September 14, 2018

How communities in Carolinas could find safe water if Hurricane Florence knocks out facilities

WEST LAFAYETTE, Ind. — The methods for implementing safe water supplies in developing countries might also apply to the Carolinas during Hurricane Florence, says a Purdue University water supply and sanitation expert.

Wind, rain and flooding from the hurricane could damage water treatment facilities and prevent them from being used to provide safe water.

Ernest Blatchley III, a Purdue professor in the Lyles School of Civil Engineering and Environmental and Ecological Engineering, has led teams in the Dominican Republic that have installed water treatment systems within a day or two by investigating a few key characteristics of the community.

"The same rules apply to a natural disaster response," Blatchley says. "We work with community members to identify their source of water, the constraints and requirements for treatment, who will operate the treatment system, how many people need access and what the community could afford until utilities are back up and running.  From there, we are able to identify treatment processes that can be combined to provide safe water and implement them."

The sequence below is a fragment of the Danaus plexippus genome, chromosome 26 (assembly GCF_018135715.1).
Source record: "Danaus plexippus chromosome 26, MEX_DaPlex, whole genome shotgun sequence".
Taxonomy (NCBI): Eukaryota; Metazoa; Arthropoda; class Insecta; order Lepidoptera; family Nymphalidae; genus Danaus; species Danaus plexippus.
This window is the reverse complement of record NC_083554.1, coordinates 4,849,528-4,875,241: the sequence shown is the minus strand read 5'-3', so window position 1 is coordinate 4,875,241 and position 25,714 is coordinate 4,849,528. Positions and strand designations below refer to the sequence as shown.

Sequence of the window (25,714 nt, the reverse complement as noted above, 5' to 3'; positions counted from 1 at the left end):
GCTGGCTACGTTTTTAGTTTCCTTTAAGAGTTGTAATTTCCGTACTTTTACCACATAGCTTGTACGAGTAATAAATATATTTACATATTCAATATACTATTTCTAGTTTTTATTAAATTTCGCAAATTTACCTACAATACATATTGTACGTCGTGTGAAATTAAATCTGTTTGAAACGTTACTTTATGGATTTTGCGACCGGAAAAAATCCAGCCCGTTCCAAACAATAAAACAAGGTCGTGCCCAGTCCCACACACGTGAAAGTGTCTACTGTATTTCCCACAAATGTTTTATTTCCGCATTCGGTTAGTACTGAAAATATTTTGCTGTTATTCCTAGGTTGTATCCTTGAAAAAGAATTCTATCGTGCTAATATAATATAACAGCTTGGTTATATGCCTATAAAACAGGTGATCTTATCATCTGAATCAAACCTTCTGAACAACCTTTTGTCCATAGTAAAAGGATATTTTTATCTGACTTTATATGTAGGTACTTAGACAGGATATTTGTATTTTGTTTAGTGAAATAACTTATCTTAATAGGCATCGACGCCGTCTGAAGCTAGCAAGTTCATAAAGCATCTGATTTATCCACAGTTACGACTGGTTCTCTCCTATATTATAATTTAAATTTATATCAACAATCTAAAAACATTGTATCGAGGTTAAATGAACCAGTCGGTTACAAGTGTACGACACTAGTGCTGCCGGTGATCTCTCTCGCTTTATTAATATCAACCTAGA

In most cases, these systems can be developed with off-the-shelf hardware to provide safe water.

Blatchley can speak generally on the strategies communities such as those in the Carolinas could undertake in quickly finding temporary sources of safe water, along with the potential impacts of poor water sanitation. 

Writer: Kayla Wiles, 765-494-2432, wiles5@purdue.edu

Source: Ernest Blatchley, 765-494-0316, blatch@purdue.edu

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